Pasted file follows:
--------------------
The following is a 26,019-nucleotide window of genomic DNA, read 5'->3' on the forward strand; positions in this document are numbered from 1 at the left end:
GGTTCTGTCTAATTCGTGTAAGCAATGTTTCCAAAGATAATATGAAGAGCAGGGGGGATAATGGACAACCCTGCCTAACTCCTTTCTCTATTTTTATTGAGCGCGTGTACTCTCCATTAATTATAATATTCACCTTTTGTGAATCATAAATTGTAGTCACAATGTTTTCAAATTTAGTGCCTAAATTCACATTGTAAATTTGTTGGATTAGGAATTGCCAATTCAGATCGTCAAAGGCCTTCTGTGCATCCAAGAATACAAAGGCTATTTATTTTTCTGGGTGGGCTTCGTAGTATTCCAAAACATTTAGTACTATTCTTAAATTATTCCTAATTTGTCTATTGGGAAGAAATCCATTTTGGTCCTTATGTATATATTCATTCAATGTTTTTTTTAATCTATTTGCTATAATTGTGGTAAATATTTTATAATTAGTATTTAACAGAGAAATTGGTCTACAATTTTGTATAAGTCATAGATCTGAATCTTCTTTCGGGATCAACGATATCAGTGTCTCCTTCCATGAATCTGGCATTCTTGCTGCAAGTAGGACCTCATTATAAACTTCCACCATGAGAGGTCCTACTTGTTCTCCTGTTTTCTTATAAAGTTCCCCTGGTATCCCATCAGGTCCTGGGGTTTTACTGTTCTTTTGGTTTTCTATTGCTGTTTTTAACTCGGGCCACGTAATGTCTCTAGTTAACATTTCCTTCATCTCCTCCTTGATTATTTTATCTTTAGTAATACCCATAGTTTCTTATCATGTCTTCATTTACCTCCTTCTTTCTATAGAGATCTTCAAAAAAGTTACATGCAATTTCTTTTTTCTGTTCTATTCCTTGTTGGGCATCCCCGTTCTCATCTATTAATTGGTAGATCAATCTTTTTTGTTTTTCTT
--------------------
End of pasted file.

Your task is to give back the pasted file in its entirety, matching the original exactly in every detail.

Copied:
The following is a 26,019-nucleotide window of genomic DNA, read 5'->3' on the forward strand; positions in this document are numbered from 1 at the left end:
GGTTCTGTCTAATTCGTGTAAGCAATGTTTCCAAAGATAATATGAAGAGCAGGGGGGATAATGGACAACCCTGCCTAACTCCTTTCTCTATTTTTATTGAGCGCGTGTACTCTCCATTAATTATAATATTCACCTTTTGTGAATCATAAATTGTAGTCACAATGTTTTCAAATTTAGTGCCTAAATTCACATTGTAAATTTGTTGGATTAGGAATTGCCAATTCAGATCGTCAAAGGCCTTCTGTGCATCCAAGAATACAAAGGCTATTTATTTTTCTGGGTGGGCTTCGTAGTATTCCAAAACATTTAGTACTATTCTTAAATTATTCCTAATTTGTCTATTGGGAAGAAATCCATTTTGGTCCTTATGTATATATTCATTCAATGTTTTTTTTAATCTATTTGCTATAATTGTGGTAAATATTTTATAATTAGTATTTAACAGAGAAATTGGTCTACAATTTTGTATAAGTCATAGATCTGAATCTTCTTTCGGGATCAACGATATCAGTGTCTCCTTCCATGAATCTGGCATTCTTGCTGCAAGTAGGACCTCATTATAAACTTCCACCATGAGAGGTCCTACTTGTTCTCCTGTTTTCTTATAAAGTTCCCCTGGTATCCCATCAGGTCCTGGGGTTTTACTGTTCTTTTGGTTTTCTATTGCTGTTTTTAACTCGGGCCACGTAATGTCTCTAGTTAACATTTCCTTCATCTCCTCCTTGATTATTTTATCTTTAGTAATACCCATAGTTTCTTATCATGTCTTCATTTACCTCCTTCTTTCTATAGAGATCTTCAAAAAAGTTACATGCAATTTCTTTTTTCTGTTCTATTCCTTGTTGGGCATCCCCGTTCTCATCTATTAATTGGTAGATCAATCTTTTTTGTTTTTCTT